America's Dark Theologian
The Religious Imagination of Stephen King
- ISBN: 9781479894734
- Published By: New York University Press
- Published: June 2018
I am both a lifelong lover of horror stories, and a Professor of Theology and Religious Studies. As far back as I can remember, I have asked myself questions such as: what happens when we die?; if there is anything in the dark?; what is the nature of evil?; and if there is evil, how to control it? Like many people, I have answered those questions for myself through the lens of a traditional Christian denomination. Though that is not what happens for everyone. What if there is something more that lurks in the dark? Could it be worth imagining? Perhaps there is an extraterrestrial being that has waited millennia to destroy all that is good, and appears in the form of a spider or a clown, feeding off of children in a small town in Maine. On the other hand, could there be a sinister being living beneath cornfields who has the power to manipulate children into killing their own parents? Who can know for sure?
Some literary critics do not believe such stories are worthy of our consideration, or that this genre is not worthy to address the deeply existential questions of humanity, many of which are considered to be religious in nature. For example, in 2003 Harold Bloom decried the decision of the National Book Foundation to award Stephen King the Medal of Distinguished Contribution to American Letters. Among the many criticisms levied at King, Bloom said King’s books “do little more for humanity than keep the publishing world afloat” (xi). Douglas E. Cowan disagrees. He argues that King, who has written more than fifty books since 1973, has spent more time than most authors contemplating the fear that underlies the existential questions of humanity and how humans cope with that fear.
Cowan does not argue that King attempts to author a systematic theology through his stories. Instead, Cowan correctly sees King as exploring questions that religion attempts to answer about the nature of reality, the relationship between the seen and unseen world, managing the forces of good and evil, the nature of faith, and the functions of ritual. Cowan makes his case, writing chapters centered on categories and concepts central to both Religious Studies and Theology. Much as a Religious Studies scholar might apply categories of the discipline to the religious experiences, beliefs and practices in our world, Cowan applies them to the experiences, beliefs and practices in the lives of King’s characters.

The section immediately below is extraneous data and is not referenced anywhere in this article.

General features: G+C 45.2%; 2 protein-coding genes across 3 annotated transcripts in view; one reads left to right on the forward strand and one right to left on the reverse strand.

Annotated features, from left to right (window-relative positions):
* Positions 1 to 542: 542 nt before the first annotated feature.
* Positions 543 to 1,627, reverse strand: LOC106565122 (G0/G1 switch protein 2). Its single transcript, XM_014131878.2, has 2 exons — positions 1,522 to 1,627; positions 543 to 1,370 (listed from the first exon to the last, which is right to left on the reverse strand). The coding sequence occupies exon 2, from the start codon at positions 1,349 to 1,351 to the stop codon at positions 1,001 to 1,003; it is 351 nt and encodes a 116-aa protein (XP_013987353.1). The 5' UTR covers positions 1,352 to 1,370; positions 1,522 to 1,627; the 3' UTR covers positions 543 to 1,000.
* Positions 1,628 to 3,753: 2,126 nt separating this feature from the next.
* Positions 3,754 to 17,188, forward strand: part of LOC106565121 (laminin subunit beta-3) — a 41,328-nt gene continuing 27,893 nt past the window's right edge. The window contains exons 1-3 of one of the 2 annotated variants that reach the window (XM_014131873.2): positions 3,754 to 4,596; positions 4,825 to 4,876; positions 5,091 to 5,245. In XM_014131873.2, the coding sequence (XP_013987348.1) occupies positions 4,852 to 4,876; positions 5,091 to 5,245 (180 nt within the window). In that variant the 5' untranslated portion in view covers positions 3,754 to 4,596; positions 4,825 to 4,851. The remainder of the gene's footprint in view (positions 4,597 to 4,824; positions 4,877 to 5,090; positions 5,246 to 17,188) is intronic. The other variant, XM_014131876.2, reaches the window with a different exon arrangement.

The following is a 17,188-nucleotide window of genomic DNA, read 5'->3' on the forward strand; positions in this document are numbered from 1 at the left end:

For example, in chapter 6, “Forty Years in Maine: Stephen King and the Varieties of Religious Experience,” Cowan explores “[f]our varieties of religious experience, four personal stories of the ways men and women understand and respond to the demands of the divine” in King’s works (6). These four characters span the entirety of King’s career, beginning with Margaret White of Carrie (Doubleday, 1974), and concluding with Reverend Charlie Jacobs in Revival (Scribner, 2014). Although the characters’s experiences and responses create and participate in the dynamics of a unique story, they are not unlike the people we meet in our own lives, or even ourselves. When reaching the end of a story like Carrie, the reader may wonder if people they know are creating environments that result in broken, abused, and ultimately rage-filled teenagers, such as Carrie White, who may punish their tormentors with supernatural retribution.
Although Cowen’s analysis relies on categories generally reserved for Religious Studies and Theology, this book should be accessible to readers of all types. Certainly fans of King, of the horror genre, or those wondering what in the world horror has to do with religion, will find this text readable. At the same time, the academic rigor of the book makes it a worthwhile scholarly read. Even for those who have not read much King, common references to his books in American pop culture, the manageable sample of books that Cowen has selected to use as examples, and Cowen’s descriptions of characters and story lines renders the text and the connections he makes within very understandable. In fact, some of the examples given may be useful for teachers of Theology and Religious Studies who are trying to elucidate scholarly concepts and terminology to students who may be more aware of the story of Carrie than the contents of a traditional religious text.
One of the things I found most helpful in this book is the way that Cowen expands possible ways to answer or manage the existential questions that humans have. Early in the book, he discusses how shared storytelling may be the basis of religion, and the solution to our existential fears. Myth and fables work similarly, preparing us to respond to a myriad of realities. Why is it so inconceivable that horror could work similarly? Why couldn’t reading about the Loser’s Club standing up to and defeating Pennywise prepare us to face off with evil, much in the same way reading about David standing up to Goliath does?
The answer is—it can; and perhaps this is part of the reason for King’s overwhelming success. No matter how long or how short his books are, whether they are traditional horror, drama, or fantasy, his fans return. Perhaps the “constant reader” returns, not just in that the books are entertaining or a good scare, but also given that it adds something to their lives, and helps them answer—or at least mitigate—the questions with which they struggle. If that is even remotely possible, then this book is worth reading.
Melissa L. Smeltzer is Assistant Professor of Theology at Ancilla College in Donaldson, IN.Melissa L. SmeltzerDate Of Review:June 15, 2018